Treebeard plodded through the eerie forest of Fangorn in giant strides, stepping over the low hanging branches and abandoned boulders. I, however, had to steer Athae round the debris and under any hanging branches. Treebeard was explaining about his forest home to the Hobbits, but I was not listening. I was keeping a watchful eye on the horizon. The trees were waking up, and though they would wish me no harm, I doubt that their anger for the mortal men of this world would be enough for them to attack the Hobbits; they look like small, mortal children to their lives. My eyes soon began to droop as the familiar beat of Athae’s and Treebeard’s thudding feet filled my ears. I laid down slightly on Athae’s back so that both my legs were hanging over one side of her stomach meaning that I was able to lean back onto her neck in order to get comfortable.
“Nae, Athae, nin tress nin pul-na ir nin im ni sin!” I whispered into her twitching ear.
[Try to stay calm, Athae, I doubt I can cope with another injury when I am in this state.]
She let out a huff air with a whistling breath sailing through her teeth before she slowed her pace and lulled me to sleep with her constant thudding feet.
Wind whistled through the trees in heart-warming cheers as Athae and I sailed through the air; galloping through the green pastures of Middle-Earth with the distant snow-capped peaks of the Misty Mountains to my right. I took a deep breath of the refreshingly subtle smell of summer flowers as my eyes searched for some prey to hunt. My bow sat in my lap, an arrow notched, and my sword loosely dangled in its scabbard which occasionally slapped my hip. I was at peace; completely at peace.
That was when the high-pitched scream of a terrified maiden filled the air, shortly followed by an all too familiar, mutilated cry. Grasping Athae’s reigns, I abruptly tugged them making her come to a startled stop. She let out a protesting cry but I looked around the rolling hillside, ignoring her cries, and listened intently to the suddenly silent environment. A second and then third mutilated cry filled the air and a grin swept across my face as a burning fire relight in my chest.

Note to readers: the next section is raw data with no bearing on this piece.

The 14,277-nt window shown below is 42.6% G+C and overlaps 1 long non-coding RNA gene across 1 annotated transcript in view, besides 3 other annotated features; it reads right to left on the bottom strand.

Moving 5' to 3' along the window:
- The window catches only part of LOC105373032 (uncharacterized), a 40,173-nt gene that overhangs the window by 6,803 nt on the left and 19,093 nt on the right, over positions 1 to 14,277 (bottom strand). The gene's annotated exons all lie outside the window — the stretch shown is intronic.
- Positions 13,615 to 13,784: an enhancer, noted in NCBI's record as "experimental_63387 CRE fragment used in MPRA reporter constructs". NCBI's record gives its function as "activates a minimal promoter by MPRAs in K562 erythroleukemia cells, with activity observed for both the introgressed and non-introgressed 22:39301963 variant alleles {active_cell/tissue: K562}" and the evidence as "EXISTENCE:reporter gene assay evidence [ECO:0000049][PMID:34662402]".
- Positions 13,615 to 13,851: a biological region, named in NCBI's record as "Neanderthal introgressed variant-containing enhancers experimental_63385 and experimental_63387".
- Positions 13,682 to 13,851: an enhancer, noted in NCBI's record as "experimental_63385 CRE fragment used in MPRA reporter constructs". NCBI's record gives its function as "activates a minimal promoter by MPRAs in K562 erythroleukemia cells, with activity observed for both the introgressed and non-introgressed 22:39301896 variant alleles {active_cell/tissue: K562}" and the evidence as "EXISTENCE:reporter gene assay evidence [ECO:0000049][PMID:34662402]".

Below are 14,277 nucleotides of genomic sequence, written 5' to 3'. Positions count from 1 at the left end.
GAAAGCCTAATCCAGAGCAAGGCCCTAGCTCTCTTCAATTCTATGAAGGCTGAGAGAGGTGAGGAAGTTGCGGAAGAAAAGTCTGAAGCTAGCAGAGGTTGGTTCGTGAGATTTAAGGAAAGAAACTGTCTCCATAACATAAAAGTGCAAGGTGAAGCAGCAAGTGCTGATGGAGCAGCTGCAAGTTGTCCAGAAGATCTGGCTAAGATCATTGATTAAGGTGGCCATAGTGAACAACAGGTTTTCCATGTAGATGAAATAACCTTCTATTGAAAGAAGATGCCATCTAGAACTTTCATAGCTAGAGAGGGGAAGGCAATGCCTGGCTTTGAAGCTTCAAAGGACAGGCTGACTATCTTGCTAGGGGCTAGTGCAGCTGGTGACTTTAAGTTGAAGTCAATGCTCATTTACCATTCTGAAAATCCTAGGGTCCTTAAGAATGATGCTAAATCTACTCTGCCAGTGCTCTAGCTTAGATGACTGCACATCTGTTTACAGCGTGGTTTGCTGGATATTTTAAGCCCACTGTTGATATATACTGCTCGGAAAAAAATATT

“Orcs!” I whispered as a familiar feeling filled me; a feeling of pure hate filled adrenaline. Athae reared up and charged towards the well-known screams.
It took mere moments to reach and I soon small horde of about a dozen Orcs circling a terrified woman with the hunger for flesh filling their faces. She held a sword in her shaky grasp and pointed it at each of the Orcs if they tried to approach her.
“You will not touch my child!” She screamed as she forced herself to slowly moved backwards. It was then that I noticed that small child she was desperately trying to protect.
I let out a low whistle and instantly captured the hordes attention. I pulled back the bow string and calmly said,
“Leave the woman alone, or face my wrath.”
One of the Orcs let out one of their twisted laughs before saying,
“What danger are you to me?”
It let out another laugh before it raised its deformed sword and screamed again. All the Orcs charged forwards. I leapt from Athae’s back and expertly twirled the blades across my path; slicing the air. Some of them continued to circle the terrified woman who was now desperately clutching her child; pressing them tightly against her breast as tears of fear streamed down her cheeks. However, most approached me.
“Run, girlie, run and hide!” The Orc hissed in its brittle, mutilated voice.
“Because that is going to happen.”
It ran at me, a hungry snarl playing on its lips and a dagger tightly clutched in its clammy fingers. Before it could come in an arm’s reach of me, its head and neck had long been separated; leaving a bloody puddle on the grass like small jewels. All the Orcs froze. I gave them a cocky grin as I watched the anger and fear polled into their mutilated eyes.
“Well … who is next?”
Fury erupted. Almost all the Orcs attacked me in a wrath that would envy even Morgoth himself. Yet, it was soon over. All of them lay dead, their limbs scattered on the earth; entwined with the wonders of peaceful nature.
“Aaaahhhh!!!!” The woman’s scream ripped through the air and I swept around faster than lightning flashes.
A lone surviving Orc held a blood dripping sword in its mangled grasp and sneered down at its whimpering prey. I let and anger growl before charging forwards with my raised steel. I gutted the beast … once … twice … before roughly grabbing the spineless creep by the scruff of its neck and growled in its ear,
“Where is he? Where is you master? Take me to Azog!”
The dying brute let out a malicious laugh as it sucked in its final breaths.
“Why would I tell you? Azog will murder you when you sleep and mutilate your corpse, Princess. Your world will perish in fire and blood; our master will take your world for his own. Sauron li…”